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Healing the Wounds of War

Ronald Reagan UCLA Medical Center's "Operation Mend" helps heal the wounds of war


The full scope of the "Operation Mend" program, through which U.S. military personnel wounded in Iraq and Afghanistan receive reconstructive plastic surgery at Ronald Reagan UCLA Medical Center, was spelled out at a December, 2007 meeting of Women & Philanthropy at UCLA. 

"This program is a testament to what we as a people can do," said Bea Mandel, then-chair of the UCLA support group, as she introduced philanthropists Maddie and Ron Katz, the visionaries who founded the "Operation Mend" collaborative pilot program between Ronald Reagan UCLA Medical Center and Brooke Army Medical Center (BAMC) in San Antonio, Texas. Ron is a Ronald Reagan UCLA Medical Center advisory board member.

"We were watching the Lou Dobbs show on CNN and saw Cpl. Aaron Mankin ['Operation Mend's' first patient], whose face was shattered, but who had such great spirit. He said he had about another year of surgeries until they could 'make him beautiful again' and I pretty much made up my mind that we had to do something." said Katz, who worked diligently to help bring together the two bureaucratic organizations.

Katz saw Mankin and dozens of his wounded compatriots at the opening of BAMC's Fisher House [a home-away-from-home for families of patients receiving medical care at major military and VA medical centers]. "I thought, 'I know that at UCLA we have this great gift-Dr. Tim Miller and his staff, with their incredible, innovative minds-and a plastic surgery department that is the ultimate leading edge,' and I thought there must be a way to pair this up."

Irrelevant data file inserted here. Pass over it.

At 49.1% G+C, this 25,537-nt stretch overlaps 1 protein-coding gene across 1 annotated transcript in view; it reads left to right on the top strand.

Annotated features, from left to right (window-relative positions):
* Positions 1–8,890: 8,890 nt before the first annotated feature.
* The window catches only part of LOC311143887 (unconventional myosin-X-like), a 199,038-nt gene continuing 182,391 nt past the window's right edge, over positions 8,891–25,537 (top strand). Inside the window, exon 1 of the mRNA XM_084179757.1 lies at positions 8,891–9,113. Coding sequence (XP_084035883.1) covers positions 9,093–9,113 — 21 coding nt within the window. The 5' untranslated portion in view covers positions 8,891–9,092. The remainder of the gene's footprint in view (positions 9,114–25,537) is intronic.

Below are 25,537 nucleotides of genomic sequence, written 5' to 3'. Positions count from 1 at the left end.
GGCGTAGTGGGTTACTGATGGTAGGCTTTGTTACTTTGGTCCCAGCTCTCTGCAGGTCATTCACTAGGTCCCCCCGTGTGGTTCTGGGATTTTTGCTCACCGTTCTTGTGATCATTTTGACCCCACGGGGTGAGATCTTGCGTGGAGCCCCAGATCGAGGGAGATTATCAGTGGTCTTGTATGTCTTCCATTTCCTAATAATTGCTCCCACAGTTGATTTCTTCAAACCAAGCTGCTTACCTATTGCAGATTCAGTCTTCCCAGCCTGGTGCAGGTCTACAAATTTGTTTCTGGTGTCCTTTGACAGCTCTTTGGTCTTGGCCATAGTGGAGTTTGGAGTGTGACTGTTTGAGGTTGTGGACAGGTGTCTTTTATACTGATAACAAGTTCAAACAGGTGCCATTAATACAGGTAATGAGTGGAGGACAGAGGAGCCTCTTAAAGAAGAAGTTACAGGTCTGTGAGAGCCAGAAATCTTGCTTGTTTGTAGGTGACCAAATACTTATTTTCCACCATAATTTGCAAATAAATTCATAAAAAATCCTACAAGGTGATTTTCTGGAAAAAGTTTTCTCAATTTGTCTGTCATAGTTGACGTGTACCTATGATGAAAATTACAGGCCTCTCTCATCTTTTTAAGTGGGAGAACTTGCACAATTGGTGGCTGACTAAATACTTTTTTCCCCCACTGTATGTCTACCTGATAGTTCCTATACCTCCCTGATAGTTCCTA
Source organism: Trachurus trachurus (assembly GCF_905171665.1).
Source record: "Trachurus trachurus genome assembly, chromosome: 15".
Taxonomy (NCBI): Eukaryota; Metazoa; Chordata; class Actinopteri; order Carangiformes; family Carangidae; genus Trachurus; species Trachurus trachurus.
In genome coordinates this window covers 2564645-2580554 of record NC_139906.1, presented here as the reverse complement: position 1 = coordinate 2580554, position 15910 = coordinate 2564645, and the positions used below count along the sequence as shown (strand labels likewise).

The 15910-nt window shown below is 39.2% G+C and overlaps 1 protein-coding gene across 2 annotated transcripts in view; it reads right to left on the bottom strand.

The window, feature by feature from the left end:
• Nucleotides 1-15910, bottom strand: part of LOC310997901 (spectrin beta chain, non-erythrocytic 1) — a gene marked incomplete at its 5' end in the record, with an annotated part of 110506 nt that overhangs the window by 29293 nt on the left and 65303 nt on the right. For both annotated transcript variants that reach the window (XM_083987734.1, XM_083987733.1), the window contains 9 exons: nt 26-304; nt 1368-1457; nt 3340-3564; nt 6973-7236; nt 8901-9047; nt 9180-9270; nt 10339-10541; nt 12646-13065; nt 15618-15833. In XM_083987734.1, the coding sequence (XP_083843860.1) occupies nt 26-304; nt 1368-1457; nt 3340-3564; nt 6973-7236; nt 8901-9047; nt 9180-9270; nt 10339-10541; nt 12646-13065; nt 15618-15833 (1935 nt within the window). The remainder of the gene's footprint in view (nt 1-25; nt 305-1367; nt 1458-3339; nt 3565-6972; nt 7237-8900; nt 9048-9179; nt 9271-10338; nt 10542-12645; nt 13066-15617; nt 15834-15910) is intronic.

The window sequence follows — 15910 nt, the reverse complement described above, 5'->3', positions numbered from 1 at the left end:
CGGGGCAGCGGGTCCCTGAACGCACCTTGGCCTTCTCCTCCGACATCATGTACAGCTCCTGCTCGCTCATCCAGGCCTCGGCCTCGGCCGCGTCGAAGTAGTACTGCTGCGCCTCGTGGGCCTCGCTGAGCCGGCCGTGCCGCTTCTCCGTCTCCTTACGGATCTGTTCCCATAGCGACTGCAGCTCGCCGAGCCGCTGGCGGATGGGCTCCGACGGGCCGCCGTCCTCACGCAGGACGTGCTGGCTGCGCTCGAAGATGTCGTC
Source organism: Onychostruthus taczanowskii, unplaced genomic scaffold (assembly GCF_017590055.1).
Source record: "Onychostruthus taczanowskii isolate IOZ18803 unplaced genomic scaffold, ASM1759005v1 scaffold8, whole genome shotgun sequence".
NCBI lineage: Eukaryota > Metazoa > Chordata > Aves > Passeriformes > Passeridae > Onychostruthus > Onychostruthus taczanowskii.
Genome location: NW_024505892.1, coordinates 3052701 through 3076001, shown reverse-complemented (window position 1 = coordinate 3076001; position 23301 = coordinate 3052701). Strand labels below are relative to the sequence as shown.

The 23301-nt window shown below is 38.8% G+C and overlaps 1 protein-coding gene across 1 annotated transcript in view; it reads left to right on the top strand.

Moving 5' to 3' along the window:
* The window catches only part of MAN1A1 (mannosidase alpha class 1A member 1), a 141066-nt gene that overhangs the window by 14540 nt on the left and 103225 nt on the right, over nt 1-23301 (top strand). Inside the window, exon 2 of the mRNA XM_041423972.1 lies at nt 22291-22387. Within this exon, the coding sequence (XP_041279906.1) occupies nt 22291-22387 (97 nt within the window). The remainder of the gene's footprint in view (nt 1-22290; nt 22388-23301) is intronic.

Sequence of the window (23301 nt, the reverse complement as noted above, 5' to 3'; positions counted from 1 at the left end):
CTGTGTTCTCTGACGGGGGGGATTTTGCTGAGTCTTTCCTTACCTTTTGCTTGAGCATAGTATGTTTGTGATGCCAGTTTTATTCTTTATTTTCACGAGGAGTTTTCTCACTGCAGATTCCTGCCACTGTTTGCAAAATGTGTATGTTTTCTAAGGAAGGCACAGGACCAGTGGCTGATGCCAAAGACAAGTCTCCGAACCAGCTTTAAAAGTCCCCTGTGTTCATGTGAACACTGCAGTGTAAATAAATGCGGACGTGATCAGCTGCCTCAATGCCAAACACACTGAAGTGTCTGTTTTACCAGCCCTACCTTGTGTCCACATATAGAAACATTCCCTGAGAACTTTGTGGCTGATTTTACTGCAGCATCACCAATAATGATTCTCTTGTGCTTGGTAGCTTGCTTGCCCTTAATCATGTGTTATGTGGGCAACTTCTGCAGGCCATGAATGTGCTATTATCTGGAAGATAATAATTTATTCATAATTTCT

"'Operation Mend' represents an extraordinary collaboration between the surgeons and staff of Ronald Reagan UCLA Medical Center and Brooke Army Medical Center to deliver the best medical care in this country to our injured soldiers," said Amir Rubin, chief operating officer of Ronald Reagan UCLA Medical Center.  "The program started with Ron's vision, and continued with the commitment of senior leadership of the UCLA Health System. We said, 'Let's just make it happen.'"

Miraculously, the officials at BAMC said yes and gave their approval for a test.

The program exemplifies the mission of the UCLA Health System: to improve humankind and suffering.  "What makes us most proud is to provide safe, quality care delivered compassionately and with dignity," explained David Feinberg, chief executive officer, UCLA Health System and associate vice chancellor, David Geffen School of Medicine at UCLA. "This program of unbelievable complexity-and fantastic results-exemplifies that."
 
"It is truly life-changing," Katz said. "This is the most important kind of work we can be doing."

In the what-can-I-do-to-help spirit, UCLA clinical nurse specialist and former U.S. Army nurse Priscilla "Patti" Taylor led a community group of military veterans in creating several "quilts of valor" to be presented to arriving soldiers-a military tradition. Taylor presented Mankin with a patriotic quilt to give comfort and aid his healing process. She also volunteered to serve as his case manager and is helping to coordinate his care at UCLA.

"This program fills the gap between 'We've done all we can' and the reality of wholeness," Taylor said. "It gives new hope."

"It is the divine right of Man to appear human," reads one of Dr. Timothy Miller's favorite quotes above a church door near the University of Bologna, Italy.  "That is what we're trying to accomplish here," said the military veteran, who is chief of reconstructive and plastic surgery at Ronald Reagan UCLA Medical Center and lead "Operation Mend" surgeon.


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